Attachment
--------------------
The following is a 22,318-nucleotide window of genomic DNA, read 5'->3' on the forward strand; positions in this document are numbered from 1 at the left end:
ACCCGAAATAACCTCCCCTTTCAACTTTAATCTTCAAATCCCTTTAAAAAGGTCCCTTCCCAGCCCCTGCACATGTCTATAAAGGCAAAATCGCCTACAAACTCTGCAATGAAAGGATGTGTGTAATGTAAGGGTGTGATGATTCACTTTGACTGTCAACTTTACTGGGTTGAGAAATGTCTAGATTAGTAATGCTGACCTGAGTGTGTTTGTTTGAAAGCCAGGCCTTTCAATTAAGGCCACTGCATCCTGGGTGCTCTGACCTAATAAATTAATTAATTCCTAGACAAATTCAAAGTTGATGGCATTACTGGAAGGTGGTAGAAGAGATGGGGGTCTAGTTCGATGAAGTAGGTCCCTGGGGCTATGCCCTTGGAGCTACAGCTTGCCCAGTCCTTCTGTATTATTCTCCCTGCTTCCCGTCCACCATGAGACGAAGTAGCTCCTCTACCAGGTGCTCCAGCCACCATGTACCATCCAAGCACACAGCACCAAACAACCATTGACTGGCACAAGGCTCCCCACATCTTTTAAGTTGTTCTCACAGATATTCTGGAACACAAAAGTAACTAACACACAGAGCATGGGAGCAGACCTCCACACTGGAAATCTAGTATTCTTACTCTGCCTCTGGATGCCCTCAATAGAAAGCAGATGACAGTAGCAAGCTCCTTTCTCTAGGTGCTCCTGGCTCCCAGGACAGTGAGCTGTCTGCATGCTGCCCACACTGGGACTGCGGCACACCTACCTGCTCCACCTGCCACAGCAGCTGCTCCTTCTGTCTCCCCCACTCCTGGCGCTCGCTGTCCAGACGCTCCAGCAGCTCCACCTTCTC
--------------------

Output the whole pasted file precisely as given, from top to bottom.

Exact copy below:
The following is a 22,318-nucleotide window of genomic DNA, read 5'->3' on the forward strand; positions in this document are numbered from 1 at the left end:
ACCCGAAATAACCTCCCCTTTCAACTTTAATCTTCAAATCCCTTTAAAAAGGTCCCTTCCCAGCCCCTGCACATGTCTATAAAGGCAAAATCGCCTACAAACTCTGCAATGAAAGGATGTGTGTAATGTAAGGGTGTGATGATTCACTTTGACTGTCAACTTTACTGGGTTGAGAAATGTCTAGATTAGTAATGCTGACCTGAGTGTGTTTGTTTGAAAGCCAGGCCTTTCAATTAAGGCCACTGCATCCTGGGTGCTCTGACCTAATAAATTAATTAATTCCTAGACAAATTCAAAGTTGATGGCATTACTGGAAGGTGGTAGAAGAGATGGGGGTCTAGTTCGATGAAGTAGGTCCCTGGGGCTATGCCCTTGGAGCTACAGCTTGCCCAGTCCTTCTGTATTATTCTCCCTGCTTCCCGTCCACCATGAGACGAAGTAGCTCCTCTACCAGGTGCTCCAGCCACCATGTACCATCCAAGCACACAGCACCAAACAACCATTGACTGGCACAAGGCTCCCCACATCTTTTAAGTTGTTCTCACAGATATTCTGGAACACAAAAGTAACTAACACACAGAGCATGGGAGCAGACCTCCACACTGGAAATCTAGTATTCTTACTCTGCCTCTGGATGCCCTCAATAGAAAGCAGATGACAGTAGCAAGCTCCTTTCTCTAGGTGCTCCTGGCTCCCAGGACAGTGAGCTGTCTGCATGCTGCCCACACTGGGACTGCGGCACACCTACCTGCTCCACCTGCCACAGCAGCTGCTCCTTCTGTCTCCCCCACTCCTGGCGCTCGCTGTCCAGACGCTCCAGCAGCTCCACCTTCTC